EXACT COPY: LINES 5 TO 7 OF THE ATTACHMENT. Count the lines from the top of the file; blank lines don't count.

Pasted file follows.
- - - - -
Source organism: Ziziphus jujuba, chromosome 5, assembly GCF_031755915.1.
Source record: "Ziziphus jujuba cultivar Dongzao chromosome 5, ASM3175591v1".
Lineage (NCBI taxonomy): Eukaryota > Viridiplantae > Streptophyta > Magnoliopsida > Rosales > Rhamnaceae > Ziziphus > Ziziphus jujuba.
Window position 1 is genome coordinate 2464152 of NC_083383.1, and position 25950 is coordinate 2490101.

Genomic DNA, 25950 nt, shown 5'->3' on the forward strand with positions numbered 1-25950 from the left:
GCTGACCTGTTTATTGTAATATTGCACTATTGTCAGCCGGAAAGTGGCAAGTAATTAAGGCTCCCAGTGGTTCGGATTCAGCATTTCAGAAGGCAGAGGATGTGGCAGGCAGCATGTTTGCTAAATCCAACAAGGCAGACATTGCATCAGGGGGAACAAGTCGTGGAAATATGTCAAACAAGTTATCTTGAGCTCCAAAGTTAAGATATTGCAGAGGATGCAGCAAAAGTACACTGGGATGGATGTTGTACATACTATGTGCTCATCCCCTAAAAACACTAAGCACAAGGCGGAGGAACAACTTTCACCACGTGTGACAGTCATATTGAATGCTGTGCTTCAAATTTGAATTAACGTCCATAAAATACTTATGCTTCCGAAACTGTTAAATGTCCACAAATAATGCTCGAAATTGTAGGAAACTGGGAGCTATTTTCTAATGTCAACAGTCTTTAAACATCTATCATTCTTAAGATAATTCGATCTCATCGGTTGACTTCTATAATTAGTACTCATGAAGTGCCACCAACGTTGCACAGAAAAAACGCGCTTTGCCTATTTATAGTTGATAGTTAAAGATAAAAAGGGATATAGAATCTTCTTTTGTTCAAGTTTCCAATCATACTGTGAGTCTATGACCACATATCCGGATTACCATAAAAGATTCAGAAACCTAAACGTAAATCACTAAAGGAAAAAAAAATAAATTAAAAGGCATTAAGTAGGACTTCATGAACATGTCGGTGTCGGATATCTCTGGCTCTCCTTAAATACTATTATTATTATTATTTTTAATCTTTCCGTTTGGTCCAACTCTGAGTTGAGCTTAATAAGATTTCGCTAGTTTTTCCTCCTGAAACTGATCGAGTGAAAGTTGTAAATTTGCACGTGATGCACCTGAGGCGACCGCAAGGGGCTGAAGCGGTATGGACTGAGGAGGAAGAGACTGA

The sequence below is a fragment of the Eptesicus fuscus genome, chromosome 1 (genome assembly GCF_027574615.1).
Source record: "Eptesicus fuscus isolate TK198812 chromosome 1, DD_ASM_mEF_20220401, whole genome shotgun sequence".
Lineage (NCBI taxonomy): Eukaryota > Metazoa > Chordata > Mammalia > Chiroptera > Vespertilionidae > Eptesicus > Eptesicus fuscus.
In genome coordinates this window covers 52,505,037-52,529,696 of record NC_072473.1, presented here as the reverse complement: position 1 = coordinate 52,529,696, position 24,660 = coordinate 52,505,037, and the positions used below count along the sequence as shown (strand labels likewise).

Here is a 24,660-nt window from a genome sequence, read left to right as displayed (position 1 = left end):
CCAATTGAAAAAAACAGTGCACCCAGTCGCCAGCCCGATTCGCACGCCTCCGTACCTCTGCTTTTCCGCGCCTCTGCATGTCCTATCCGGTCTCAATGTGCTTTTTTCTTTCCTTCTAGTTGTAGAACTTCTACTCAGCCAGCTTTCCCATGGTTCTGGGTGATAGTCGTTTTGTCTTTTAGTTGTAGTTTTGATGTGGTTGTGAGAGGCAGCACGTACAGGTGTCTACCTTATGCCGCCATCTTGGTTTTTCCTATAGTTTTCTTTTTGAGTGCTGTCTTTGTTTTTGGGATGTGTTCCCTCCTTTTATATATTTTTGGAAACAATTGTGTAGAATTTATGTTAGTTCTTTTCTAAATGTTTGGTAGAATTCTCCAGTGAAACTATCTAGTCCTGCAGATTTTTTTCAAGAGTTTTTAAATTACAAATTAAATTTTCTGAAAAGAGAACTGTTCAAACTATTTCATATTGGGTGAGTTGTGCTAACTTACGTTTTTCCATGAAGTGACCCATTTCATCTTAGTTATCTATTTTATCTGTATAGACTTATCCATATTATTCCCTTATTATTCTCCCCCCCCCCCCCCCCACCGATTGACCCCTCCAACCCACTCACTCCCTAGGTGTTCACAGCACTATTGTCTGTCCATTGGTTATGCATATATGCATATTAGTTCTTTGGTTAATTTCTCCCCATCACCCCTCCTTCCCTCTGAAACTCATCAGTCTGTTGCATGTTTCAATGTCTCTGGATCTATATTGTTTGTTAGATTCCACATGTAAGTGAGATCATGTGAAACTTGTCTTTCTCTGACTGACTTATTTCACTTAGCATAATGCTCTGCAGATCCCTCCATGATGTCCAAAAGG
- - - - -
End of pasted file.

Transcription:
Genomic DNA, 25950 nt, shown 5'->3' on the forward strand with positions numbered 1-25950 from the left:
GCTGACCTGTTTATTGTAATATTGCACTATTGTCAGCCGGAAAGTGGCAAGTAATTAAGGCTCCCAGTGGTTCGGATTCAGCATTTCAGAAGGCAGAGGATGTGGCAGGCAGCATGTTTGCTAAATCCAACAAGGCAGACATTGCATCAGGGGGAACAAGTCGTGGAAATATGTCAAACAAGTTATCTTGAGCTCCAAAGTTAAGATATTGCAGAGGATGCAGCAAAAGTACACTGGGATGGATGTTGTACATACTATGTGCTCATCCCCTAAAAACACTAAGCACAAGGCGGAGGAACAACTTTCACCACGTGTGACAGTCATATTGAATGCTGTGCTTCAAATTTGAATTAACGTCCATAAAATACTTATGCTTCCGAAACTGTTAAATGTCCACAAATAATGCTCGAAATTGTAGGAAACTGGGAGCTATTTTCTAATGTCAACAGTCTTTAAACATCTATCATTCTTAAGATAATTCGATCTCATCGGTTGACTTCTATAATTAGTACTCATGAAGTGCCACCAACGTTGCACAGAAAAAACGCGCTTTGCCTATTTATAGTTGATAGTTAAAGATAAAAAGGGATATAGAATCTTCTTTTGTTCAAGTTTCCAATCATACTGTGAGTCTATGACCACATATCCGGATTACCATAAAAGATTCAGAAACCTAAACGTAAATCACTAAAGGAAAAAAAAATAAATTAAAAGGCATTAAGTAGGACTTCATGAACATGTCGGTGTCGGATATCTCTGGCTCTCCTTAAATACTATTATTATTATTATTTTTAATCTTTCCGTTTGGTCCAACTCTGAGTTGAGCTTAATAAGATTTCGCTAGTTTTTCCTCCTGAAACTGATCGAGTGAAAGTTGTAAATTTGCACGTGATGCACCTGAGGCGACCGCAAGGGGCTGAAGCGGTATGGACTGAGGAGGAAGAGACTGA

The sequence below is a fragment of the Eptesicus fuscus genome, chromosome 1 (genome assembly GCF_027574615.1).